August 24, 2018 / 2:28 PM / 2 years ago

Torrential rain, howling winds as Hurricane Lane nears Hawaii

HONOLULU, Aug 24 (Reuters) - Hurricane Lane, a powerful Category 3 storm, spun slowly north out of the Pacific toward Hawaii on Friday, causing torrential downpours and catastrophic flooding on the Big Island.

The greatest threat from wind and rain shifted to Maui overnight and then to Oahu, the U.S. state’s most populous island, through Friday, the National Weather Service said. Hurricane conditions were possible over Kauai into Saturday, according to forecasts.

More than 2 feet (60 cm) of rain had already fallen on a few areas on the windward side of the Big Island, the weather service said, and peak gusts of up to 67 miles (108 km) per hour were recorded there.

“There’s lots and lots of rain, torrential rain, with a lot of moisture in the atmosphere,” weather service meteorologist Chevy Chevalier said early on Friday. “We’re in it now.”

There were no reports of injuries on the Hawaiian Islands, but flash floods and landslides closed some roads.

“Life threatening flash floods. This is a very dangerous situation. Avoid unnecessary travel,” Hawaii Governor David Ige warned on Twitter.

While Lane has been downgraded to Category 3 on the five-step Saffir-Simpson scale, but out at sea it still packed maximum sustained winds of 120 mph (195 kph), the service said in an advisory early on Friday.

As of 2 a.m. Hawaii time (8 a.m. EDT/1200 GMT), Lane was moving north at 5 mph (8 kph) and was about 200 miles (320 km) south of Honolulu, the service said. It was forecast to turn west on Saturday, lose some of its punch but move more quickly.

Evacuations were underway on parts of Molokai and Maui islands, and some social media users reported power outages.

On the island of Maui, tourists were advised to avoid a popular attraction called the Seven Sacred Pools, a scenic cluster of waterfalls and grottos.

The latest predictions from the weather service’s National Hurricane Center showed the eye of the storm glancing past Maui and several other islands later on Friday on its way to Oahu. But authorities warned the islands could still expect to be hit hard.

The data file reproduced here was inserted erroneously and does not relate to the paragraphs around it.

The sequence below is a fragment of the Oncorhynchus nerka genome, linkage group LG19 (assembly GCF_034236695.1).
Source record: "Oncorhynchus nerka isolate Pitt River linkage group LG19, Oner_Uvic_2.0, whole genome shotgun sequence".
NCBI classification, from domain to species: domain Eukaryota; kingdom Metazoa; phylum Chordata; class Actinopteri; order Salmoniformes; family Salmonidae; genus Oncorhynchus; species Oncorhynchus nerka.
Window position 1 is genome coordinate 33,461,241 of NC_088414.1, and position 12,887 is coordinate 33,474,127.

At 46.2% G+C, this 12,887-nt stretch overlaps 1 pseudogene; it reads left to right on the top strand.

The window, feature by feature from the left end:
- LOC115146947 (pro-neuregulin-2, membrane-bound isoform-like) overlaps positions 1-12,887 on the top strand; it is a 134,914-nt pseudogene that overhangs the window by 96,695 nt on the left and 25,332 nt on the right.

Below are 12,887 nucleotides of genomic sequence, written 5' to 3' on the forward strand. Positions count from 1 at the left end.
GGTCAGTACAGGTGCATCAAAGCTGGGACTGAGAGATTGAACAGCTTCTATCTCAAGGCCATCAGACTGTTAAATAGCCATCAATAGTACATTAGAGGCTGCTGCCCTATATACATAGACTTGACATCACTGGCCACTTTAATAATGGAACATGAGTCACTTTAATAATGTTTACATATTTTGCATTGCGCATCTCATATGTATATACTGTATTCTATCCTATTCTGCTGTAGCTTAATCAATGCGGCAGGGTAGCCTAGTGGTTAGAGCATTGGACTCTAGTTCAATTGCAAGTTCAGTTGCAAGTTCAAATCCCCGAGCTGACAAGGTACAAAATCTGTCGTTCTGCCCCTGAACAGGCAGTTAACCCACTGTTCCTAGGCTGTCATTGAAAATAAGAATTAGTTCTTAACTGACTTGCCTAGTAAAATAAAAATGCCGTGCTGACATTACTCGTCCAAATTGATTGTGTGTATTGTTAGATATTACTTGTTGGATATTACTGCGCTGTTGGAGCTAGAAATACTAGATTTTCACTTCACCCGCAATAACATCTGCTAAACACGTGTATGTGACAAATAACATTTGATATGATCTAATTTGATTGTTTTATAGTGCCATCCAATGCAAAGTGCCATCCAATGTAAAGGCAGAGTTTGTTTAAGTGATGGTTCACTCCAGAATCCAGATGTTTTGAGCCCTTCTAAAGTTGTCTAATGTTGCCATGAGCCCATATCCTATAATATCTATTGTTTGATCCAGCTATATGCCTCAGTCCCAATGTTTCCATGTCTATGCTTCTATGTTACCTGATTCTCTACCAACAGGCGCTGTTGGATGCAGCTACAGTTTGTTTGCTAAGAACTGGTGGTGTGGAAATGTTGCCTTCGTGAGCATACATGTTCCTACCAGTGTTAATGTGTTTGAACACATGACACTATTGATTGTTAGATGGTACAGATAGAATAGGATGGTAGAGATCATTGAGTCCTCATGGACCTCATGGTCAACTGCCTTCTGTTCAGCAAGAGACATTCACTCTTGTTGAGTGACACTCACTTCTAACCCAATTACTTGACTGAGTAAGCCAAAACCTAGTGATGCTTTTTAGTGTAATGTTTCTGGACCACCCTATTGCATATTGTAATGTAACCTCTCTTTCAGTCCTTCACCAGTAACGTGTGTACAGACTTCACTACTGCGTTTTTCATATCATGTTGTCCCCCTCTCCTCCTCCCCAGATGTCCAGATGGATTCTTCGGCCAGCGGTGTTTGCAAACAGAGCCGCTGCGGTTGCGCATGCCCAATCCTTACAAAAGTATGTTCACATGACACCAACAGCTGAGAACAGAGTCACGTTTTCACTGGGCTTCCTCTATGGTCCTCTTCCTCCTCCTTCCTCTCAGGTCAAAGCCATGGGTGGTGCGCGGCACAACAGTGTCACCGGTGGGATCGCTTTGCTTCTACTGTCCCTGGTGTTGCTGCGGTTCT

“We’re telling everybody to take the storm seriously, make your final preparations, and be prepared to ride out what is going to be a prolonged rain event,” said Andrew Pereira, communications director for the city and county of the state capital, Honolulu.

In Maui, video footage showed whipping palm trees and darkening skies.

In Honolulu’s Manoa Valley neighborhood, sidewalks typically full of joggers and dog walkers were empty late on Thursday as residents stood outside their homes watching the skies, and businesses closed early for the day.

In addition to “life-threatening and damaging surf,” the weather service has warned that storm surges could raise water levels 3 to 5 feet (1 to 1.5 metres) above normal along the western shores of the Big Island and that extreme rainfall could mean numerous evacuations and rescues.

Governor Ige has urged residents to set aside a 14-day supply of water, food and medicine. All public schools, University of Hawaii campuses and nonessential government offices on the islands of Oahu and Kauai were closed at least through Friday.

Oil company Par Pacific Holdings Inc said it had shut its 93,500 barrel-per-day refinery in Kapolei due to the storm.

The Coast Guard had ordered all harbors to close to incoming vessels and the Navy moved most of its fleet out of Pearl Harbor, where ships could provide aid after the storm.

In the event of outages, Hawaii’s power company, Hawaiian Electric Co, will largely be in charge of restoring power, Federal Emergency Management Agency (FEMA) Administrator Brock Long told reporters on Friday, adding that the company is well prepared to fix any problems to the energy grid.

The federal government will have the responsibility of facilitating “mutual aid agreements,” he said, including jobs like getting equipment and teams from the continental United States to locations where they are needed.

“They’re called disasters because stuff is broken after the fact, Long said. “And citizens need to realize we’re looking at major hurricane impacts.

“And we need to set the expectations that the power could go off for quite some time, and the infrastructure’s going to be heavily impacted.” (Reporting by Jolyn Rosa; additional reporting by Brendan O’Brien in Milwaukee and Makini Brice in Washington; writing by Daniel Wallis; editing by Jonathan Oatis)

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